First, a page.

The story of the Tehran Museum of Contemporary Art (TMoCA) has been irresistible to journalists for four decades, laden as it is with period glamour, political intrigue and eye-catching art. To briefly recap: in the mid-1970s, the third wife of the Shah of Iran, Shahbanu Farah Pahlavi, was patron of a crash museum-building programme.
Surging oil prices had made Iran’s ruling classes rich, and Western economies, and therefore the art market, weak. In October 1977, TMoCA opened for Pahlavi’s birthday with a hastily but deftly assembled collection of Modern masterpieces from Gauguin to Giacometti, Picasso to Pollock. But scarcely a year after its glamorous opening, the Iranian Revolution toppled the Pahlavi dynasty. The museum and its collection went into deep storage—but remarkably survived almost intact.
“Have you heard there’s this American girl who’s going to start a new museum in Tehran?” That was the question circulating in New York gallery circles in 1974, when a young assistant curator in the department of prints and illustrated books at the Museum of Modern Art (MoMA), Donna Stein, was tapped to work for Her Imperial Majesty’s Private Secretariat.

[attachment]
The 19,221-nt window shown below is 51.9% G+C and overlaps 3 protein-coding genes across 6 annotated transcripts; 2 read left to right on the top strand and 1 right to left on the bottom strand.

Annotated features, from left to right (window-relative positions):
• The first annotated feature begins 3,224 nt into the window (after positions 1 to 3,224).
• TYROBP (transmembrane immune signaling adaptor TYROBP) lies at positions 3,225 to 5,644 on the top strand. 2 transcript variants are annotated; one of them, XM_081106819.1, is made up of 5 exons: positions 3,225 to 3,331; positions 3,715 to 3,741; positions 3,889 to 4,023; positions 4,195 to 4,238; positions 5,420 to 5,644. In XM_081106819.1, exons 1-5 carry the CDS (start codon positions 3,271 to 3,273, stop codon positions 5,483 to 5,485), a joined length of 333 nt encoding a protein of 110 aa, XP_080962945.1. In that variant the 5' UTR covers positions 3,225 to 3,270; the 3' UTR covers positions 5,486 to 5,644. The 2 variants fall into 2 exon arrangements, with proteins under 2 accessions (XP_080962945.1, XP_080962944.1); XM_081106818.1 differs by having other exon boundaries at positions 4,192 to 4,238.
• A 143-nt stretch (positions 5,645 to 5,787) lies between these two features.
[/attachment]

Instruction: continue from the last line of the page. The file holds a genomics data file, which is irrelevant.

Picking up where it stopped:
Have you heard there’s this American girl who’s going to start a new museum in Tehran?
More than four decades later, Stein has written a memoir of those days, The Empress and I, staking her claim to have laid the groundwork for TMoCA’s famous collection. Success has many fathers, or mothers, but Stein clearly played a major behind-the-scenes role in putting the Western part of the museum’s collection together, and curated two of its opening exhibitions.
Stein writes that she first visited Iran in 1973, after working for six years on the curatorial staff at MoMA, on a fellowship to study the cultural impact of world’s fairs. A connection with Fereshteh Daftari, a member of one of Iran’s elite families who had interned at MoMA, opened doors.
A letter came from Tehran, dangling a possible job. “I literally jumped for joy, bobbing up and down in my high heels,” Stein writes. Responsibilities were to include “purchasing prints that would represent the various movements and tendencies up to the present day”, running and organising catalogues and exhibitions, and “training Iranians to run the department after your departure”.
Stein flew to Tehran to interview for a post with the royal regime with her “eyes wide shut”—but asked for, and got, a $25,000 salary. On a site visit to the new museum, whose design mixed Solomon R. Guggenheim-style circular walkways with traditional Iranian wind towers, she was not afraid to point out “various flaws” to the architect and cousin of the queen, Kamran Diba. They included poured concrete walls that would make it hard to hang art for changing exhibitions, cramped staff offices and only one washroom. She was also unimpressed by early purchases of lithographs by Pablo Picasso that showed images of “women who looked like the Empress” but were not the best examples of his printmaking.